The goal of the BAM Minority Student Day is to provide Seattle-area high-school students from underrepresented ethnic backgrounds with information about the exciting tools, resources and career opportunities available to them in high technology.
During Ballmer’s keynote, demos were shown of Zune, the recently launched Windows Vista, as well as a trailer for the upcoming Xbox 360 game Halo 3, to the delight of the students attending.
When Tony Archibong, Amara Osisioma and Julius Farrington met in spring of 2006 to discuss the theme of this year’s 16th-annual Minority Student Day, they felt it was imperative that the theme really speak to minority high-school students and their options for a technology-based career path. Thus was born the theme of today’s event, Me @ Microsoft!
“It is important to expose minorities to more diverse career options, because these are the students that lack awareness of this field, and tend to lean towards alternative career paths,” explains Archibong, a financial analyst at Microsoft and one of the co-coordinators of BAM Minority Student Day.
Me @ Microsoft! is a theme that also encompasses the diverse backgrounds and distinct career paths of Microsoft employees, and throughout the day, many of them will guide students who share similar interests and passions through hands-on technology labs and information sessions, as well as serve as mentors, talking with students about the wide variety of career opportunities available to them in technology.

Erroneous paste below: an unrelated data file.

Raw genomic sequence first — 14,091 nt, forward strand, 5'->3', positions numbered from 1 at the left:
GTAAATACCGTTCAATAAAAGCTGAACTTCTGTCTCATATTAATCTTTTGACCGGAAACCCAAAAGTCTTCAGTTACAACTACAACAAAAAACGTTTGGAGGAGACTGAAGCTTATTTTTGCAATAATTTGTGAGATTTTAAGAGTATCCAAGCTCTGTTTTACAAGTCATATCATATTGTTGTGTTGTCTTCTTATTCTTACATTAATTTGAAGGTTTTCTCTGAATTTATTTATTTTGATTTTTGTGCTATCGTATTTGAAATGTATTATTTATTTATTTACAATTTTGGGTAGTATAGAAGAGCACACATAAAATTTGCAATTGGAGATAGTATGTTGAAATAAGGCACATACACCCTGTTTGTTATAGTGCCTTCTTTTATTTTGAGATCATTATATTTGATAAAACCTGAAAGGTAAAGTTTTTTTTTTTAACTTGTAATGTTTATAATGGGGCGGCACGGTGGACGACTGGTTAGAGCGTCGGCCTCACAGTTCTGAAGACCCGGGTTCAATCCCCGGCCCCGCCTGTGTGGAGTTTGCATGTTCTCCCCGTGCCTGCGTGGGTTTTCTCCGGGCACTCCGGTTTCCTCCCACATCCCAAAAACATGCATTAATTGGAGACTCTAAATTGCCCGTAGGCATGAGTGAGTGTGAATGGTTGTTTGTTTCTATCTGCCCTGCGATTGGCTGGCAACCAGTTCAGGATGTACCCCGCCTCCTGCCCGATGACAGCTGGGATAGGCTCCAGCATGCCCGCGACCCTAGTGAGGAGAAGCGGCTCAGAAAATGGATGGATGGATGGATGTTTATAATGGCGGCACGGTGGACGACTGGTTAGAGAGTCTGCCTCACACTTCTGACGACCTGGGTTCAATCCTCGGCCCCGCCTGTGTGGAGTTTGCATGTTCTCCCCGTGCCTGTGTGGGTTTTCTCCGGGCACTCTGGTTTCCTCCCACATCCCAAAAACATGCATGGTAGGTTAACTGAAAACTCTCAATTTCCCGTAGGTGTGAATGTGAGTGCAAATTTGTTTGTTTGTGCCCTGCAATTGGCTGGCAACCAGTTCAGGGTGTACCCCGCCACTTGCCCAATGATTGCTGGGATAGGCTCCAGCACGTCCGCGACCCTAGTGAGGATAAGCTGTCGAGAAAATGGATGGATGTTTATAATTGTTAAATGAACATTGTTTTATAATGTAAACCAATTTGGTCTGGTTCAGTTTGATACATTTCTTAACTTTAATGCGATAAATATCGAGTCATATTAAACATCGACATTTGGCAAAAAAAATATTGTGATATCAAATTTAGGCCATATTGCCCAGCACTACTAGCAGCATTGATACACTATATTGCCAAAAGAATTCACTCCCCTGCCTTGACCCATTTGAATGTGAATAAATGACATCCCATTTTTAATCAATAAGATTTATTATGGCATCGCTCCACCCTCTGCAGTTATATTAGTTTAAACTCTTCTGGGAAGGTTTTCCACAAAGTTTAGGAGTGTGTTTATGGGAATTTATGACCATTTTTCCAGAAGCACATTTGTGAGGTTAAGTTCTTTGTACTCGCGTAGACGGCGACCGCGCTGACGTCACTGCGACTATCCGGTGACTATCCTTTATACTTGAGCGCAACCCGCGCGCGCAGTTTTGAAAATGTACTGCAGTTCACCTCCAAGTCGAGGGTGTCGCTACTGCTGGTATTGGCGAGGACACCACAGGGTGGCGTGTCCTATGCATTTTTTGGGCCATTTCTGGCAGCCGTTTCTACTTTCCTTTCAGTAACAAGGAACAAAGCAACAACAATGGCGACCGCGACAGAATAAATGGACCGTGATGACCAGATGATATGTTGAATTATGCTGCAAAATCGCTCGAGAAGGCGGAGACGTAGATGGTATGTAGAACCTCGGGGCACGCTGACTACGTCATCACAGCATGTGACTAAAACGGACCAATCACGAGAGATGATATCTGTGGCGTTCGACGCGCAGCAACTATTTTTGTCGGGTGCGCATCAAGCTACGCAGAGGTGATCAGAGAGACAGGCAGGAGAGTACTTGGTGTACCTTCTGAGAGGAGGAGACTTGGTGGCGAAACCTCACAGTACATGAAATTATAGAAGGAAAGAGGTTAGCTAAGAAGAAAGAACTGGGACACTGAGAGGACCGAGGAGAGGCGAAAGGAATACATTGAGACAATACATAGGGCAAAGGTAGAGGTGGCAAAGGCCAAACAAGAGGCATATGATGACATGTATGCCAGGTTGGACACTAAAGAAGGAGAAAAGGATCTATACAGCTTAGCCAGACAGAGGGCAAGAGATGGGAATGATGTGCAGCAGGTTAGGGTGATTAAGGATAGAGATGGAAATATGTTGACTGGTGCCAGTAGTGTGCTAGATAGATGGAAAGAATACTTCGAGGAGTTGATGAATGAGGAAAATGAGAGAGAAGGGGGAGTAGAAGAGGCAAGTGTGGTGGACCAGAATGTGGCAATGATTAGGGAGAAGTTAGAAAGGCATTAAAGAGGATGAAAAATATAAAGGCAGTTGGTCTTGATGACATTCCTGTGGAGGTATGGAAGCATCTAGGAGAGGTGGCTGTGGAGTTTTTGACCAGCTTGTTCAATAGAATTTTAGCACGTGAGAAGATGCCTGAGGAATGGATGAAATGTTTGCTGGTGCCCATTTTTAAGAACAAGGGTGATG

“We are very appreciative of the grant that was announced today, but Microsoft gives something more valuable than just money or software,” says Kelly. “Many Microsoft employees serve on Urban League boards and volunteer as technology coaches. We want to thank Microsoft and its employees for the time and caring they give to tomorrow’s future Leaguers.”
In addition to Redmond, six other U.S. cities hosted BAM Minority Student Day activities, including Mountain View, Calif.; Las Colinas, Texas; Atlanta, Ga.; Charlotte, N.C.; New York, N.Y.; and for the first time, Washington, D.C. All told, about 1,000 students and over 200 volunteers participate in today’s events.